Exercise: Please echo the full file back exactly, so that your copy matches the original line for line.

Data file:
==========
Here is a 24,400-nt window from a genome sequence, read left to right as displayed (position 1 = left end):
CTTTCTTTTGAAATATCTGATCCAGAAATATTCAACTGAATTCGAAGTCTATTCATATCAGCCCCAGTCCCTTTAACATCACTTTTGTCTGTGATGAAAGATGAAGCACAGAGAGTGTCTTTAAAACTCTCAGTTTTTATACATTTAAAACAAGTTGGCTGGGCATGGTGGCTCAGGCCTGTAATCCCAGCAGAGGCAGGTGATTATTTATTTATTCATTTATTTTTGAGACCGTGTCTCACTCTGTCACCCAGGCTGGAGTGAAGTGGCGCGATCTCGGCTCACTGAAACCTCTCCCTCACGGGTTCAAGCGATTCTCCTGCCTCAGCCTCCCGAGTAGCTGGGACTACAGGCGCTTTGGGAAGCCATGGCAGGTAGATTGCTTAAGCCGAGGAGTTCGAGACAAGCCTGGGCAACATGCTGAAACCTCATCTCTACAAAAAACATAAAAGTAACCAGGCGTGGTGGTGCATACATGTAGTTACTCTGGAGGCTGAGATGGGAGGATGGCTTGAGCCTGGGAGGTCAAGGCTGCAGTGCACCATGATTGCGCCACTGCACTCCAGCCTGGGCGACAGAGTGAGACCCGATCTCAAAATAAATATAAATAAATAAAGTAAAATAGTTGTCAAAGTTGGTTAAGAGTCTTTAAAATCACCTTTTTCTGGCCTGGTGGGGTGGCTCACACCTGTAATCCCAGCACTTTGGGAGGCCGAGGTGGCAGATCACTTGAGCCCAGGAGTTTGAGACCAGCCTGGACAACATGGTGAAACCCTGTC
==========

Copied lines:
Here is a 24,400-nt window from a genome sequence, read left to right as displayed (position 1 = left end):
CTTTCTTTTGAAATATCTGATCCAGAAATATTCAACTGAATTCGAAGTCTATTCATATCAGCCCCAGTCCCTTTAACATCACTTTTGTCTGTGATGAAAGATGAAGCACAGAGAGTGTCTTTAAAACTCTCAGTTTTTATACATTTAAAACAAGTTGGCTGGGCATGGTGGCTCAGGCCTGTAATCCCAGCAGAGGCAGGTGATTATTTATTTATTCATTTATTTTTGAGACCGTGTCTCACTCTGTCACCCAGGCTGGAGTGAAGTGGCGCGATCTCGGCTCACTGAAACCTCTCCCTCACGGGTTCAAGCGATTCTCCTGCCTCAGCCTCCCGAGTAGCTGGGACTACAGGCGCTTTGGGAAGCCATGGCAGGTAGATTGCTTAAGCCGAGGAGTTCGAGACAAGCCTGGGCAACATGCTGAAACCTCATCTCTACAAAAAACATAAAAGTAACCAGGCGTGGTGGTGCATACATGTAGTTACTCTGGAGGCTGAGATGGGAGGATGGCTTGAGCCTGGGAGGTCAAGGCTGCAGTGCACCATGATTGCGCCACTGCACTCCAGCCTGGGCGACAGAGTGAGACCCGATCTCAAAATAAATATAAATAAATAAAGTAAAATAGTTGTCAAAGTTGGTTAAGAGTCTTTAAAATCACCTTTTTCTGGCCTGGTGGGGTGGCTCACACCTGTAATCCCAGCACTTTGGGAGGCCGAGGTGGCAGATCACTTGAGCCCAGGAGTTTGAGACCAGCCTGGACAACATGGTGAAACCCTGTC